Henry Paulson's conflict of interest.

Commentary about business and finance.
June 6 2006 11:43 AM

The Goldman Rule

Should new Treasury Secretary Henry Paulson be forced to sell his $700 million stake in Goldman Sachs?

George Bush with Henry Paulson. Click image to expand.
George Bush with Henry Paulson

Henry Paulson, who was recently nominated to be the next treasury secretary, is facing a lot of tough choices. Should the former CEO of Goldman Sachs continue to promote environmental causes in an administration that loathes them? What should he say about the dollar? Should he buy a condo in Washington, or a mansion? Then there's the trickiest question of all: What should he do with the mountain of money he's earned at Goldman Sachs over the years?

Not since Nelson Rockefeller served as vice president during the Ford administration has a senior government official arrived in Washington with such a high net worth. Paulson owns some 4.58 million shares in Goldman Sachs (including restricted stock) worth about $700 million at today's price and surely has millions more in other instruments.

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Conflict-of-interest laws say senior government officials can't hold on to investments that could benefit from decisions they might make. Meeting this requirement is comparatively easy for an upper-middle-class secretary of agriculture. Sell your stock in Archer Daniels Midland and direct your financial adviser to avoid it and similar stocks. But for a plutocrat who is about to become secretary of treasury, it's a much more difficult call. He can't choose the default mode that worked so well for former Federal Reserve Chairman Alan Greenspan, who put his cash into government bonds. Treasury secretaries are forbidden from buying government debt—after all, they issue that debt. (The T-bill strategy worked out remarkably well for Greenspan, who saw his net worth rise every time he slashed rates.) And putting the money in the simplest form of investment—a dollar-denominated savings account—would be both a poor investment for Paulson and a potential conflict of interest. After all, treasury secretaries frequently discuss currency exchange rates.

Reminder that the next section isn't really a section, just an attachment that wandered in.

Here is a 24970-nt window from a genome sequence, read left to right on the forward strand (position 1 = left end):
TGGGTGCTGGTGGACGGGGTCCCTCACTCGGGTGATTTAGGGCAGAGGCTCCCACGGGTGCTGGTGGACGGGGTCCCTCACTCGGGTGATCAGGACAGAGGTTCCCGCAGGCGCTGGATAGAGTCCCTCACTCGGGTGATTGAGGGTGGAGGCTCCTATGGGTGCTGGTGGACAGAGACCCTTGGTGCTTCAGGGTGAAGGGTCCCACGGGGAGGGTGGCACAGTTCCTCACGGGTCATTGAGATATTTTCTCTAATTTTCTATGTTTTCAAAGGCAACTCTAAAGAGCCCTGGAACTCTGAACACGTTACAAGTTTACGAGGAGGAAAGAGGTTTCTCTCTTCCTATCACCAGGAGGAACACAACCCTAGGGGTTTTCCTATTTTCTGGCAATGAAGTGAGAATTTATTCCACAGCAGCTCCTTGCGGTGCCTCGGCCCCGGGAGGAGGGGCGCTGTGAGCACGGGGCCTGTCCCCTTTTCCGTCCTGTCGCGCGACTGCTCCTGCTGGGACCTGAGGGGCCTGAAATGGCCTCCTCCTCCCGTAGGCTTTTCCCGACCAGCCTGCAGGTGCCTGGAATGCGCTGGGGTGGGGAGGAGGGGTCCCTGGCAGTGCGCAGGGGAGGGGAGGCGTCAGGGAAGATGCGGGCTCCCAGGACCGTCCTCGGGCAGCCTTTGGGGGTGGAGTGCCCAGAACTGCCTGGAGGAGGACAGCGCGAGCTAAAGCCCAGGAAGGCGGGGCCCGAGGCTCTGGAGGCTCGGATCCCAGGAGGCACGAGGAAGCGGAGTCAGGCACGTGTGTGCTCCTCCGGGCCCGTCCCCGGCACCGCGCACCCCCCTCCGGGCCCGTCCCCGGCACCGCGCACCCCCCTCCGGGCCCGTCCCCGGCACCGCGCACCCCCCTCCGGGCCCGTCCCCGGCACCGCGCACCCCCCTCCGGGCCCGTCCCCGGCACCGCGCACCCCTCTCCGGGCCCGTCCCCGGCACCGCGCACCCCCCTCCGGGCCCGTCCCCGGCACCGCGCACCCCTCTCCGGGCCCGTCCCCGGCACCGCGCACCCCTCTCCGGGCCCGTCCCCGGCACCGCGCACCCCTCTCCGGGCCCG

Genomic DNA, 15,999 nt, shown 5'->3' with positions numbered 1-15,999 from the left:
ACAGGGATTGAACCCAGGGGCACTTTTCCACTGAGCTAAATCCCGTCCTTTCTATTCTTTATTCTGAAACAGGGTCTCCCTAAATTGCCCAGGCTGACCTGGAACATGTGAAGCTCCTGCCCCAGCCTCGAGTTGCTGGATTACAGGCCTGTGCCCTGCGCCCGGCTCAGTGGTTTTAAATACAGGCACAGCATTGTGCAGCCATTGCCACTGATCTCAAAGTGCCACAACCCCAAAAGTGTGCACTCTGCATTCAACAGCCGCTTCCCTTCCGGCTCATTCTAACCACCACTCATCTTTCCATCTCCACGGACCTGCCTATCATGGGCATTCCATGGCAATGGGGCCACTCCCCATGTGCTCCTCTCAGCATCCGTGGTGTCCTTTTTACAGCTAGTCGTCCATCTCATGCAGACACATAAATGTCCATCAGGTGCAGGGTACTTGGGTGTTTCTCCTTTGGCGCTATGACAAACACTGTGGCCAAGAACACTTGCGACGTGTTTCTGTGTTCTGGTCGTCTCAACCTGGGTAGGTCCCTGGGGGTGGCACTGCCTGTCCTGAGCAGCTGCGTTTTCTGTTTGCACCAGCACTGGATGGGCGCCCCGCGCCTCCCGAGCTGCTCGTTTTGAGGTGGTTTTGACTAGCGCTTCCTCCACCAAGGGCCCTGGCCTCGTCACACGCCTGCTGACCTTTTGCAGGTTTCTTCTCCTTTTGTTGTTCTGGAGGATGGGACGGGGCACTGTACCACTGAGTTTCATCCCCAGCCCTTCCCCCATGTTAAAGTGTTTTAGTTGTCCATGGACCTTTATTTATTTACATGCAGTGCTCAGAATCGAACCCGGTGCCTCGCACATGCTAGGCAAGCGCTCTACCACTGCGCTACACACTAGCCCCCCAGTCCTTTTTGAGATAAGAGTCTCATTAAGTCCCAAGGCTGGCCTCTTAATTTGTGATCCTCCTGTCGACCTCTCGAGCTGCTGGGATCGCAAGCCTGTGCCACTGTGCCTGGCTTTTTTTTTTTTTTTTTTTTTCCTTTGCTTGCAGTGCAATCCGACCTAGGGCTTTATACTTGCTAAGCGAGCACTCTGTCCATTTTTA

The most likely scenario is that Paulson will sell his Goldman shares and place the money in a blind trust. That would be a smart move, and a profitable one, since he'd gain some tax benefits. When you sell assets to conform to government ethics requirements, the U.S. Office of Government Ethics issues a certificate of divestiture (it's summarized here) that lets you defer capital-gains taxes triggered by the transaction. That will likely save Paulson several million dollars in the next few years. And when your annual salary is falling from $35 million to $183,000, every penny counts. The blind trust would also give Paulson an excuse to dump all his Goldman shares at once and diversify, just as things are getting choppy—something he couldn't do if he stayed on the job.

Once he sells, Paulson—or whoever will manage his blind trust—will have a new problem. In order to qualify for the certificate of divestiture, the cash must be invested in a diversified fund, such as a stock mutual fund. But Paulson's portfolio is so large that it doesn't make sense to put it into a mutual fund, or even into a whole bunch of funds. A nest egg of this size should be broadly diversified—some real estate and a few hedge funds, a few private equity funds, commodities, stocks from all over the world, a private island or two. And of course, all of these have the potential to be affected by Paulson's actions while he is in office.

Given recent activities in Washington, the notion of suggesting that we make exceptions to ethics rules seems highly dangerous. But here's a bold idea: Maybe we should just let Paulson keep his shares. That would be the simplest and least costly thing to do—for him and for the government. The transparency provided by Goldman's daily trading would act as a great inhibitor to favoritism.

What's the worst thing that could happen if Paulson held on to his Goldman stock? It's possible that a government in which the treasury secretary had a gigantic stake in Goldman might recklessly cut marginal income taxes on the very rich so that he and his fellow executives could keep more of their bonuses. Or he might push to cut income taxes on capital gains and dividends so that Goldman employees and clients would pay fewer taxes. He could help enact legislation to reduce and ultimately eliminate the estate tax so Goldman's private banking clients would be able to pass on as much cash to their heirs as they want. Why, such an administration might run up massive deficits so that the bond desks of Wall Street firms like Goldman would have plenty of material to buy and sell! Oh, wait—the Bush administration has already done all that.

Daniel Gross is a longtime Slate contributor. His most recent book is Better, Stronger, Faster . Follow him on Twitter.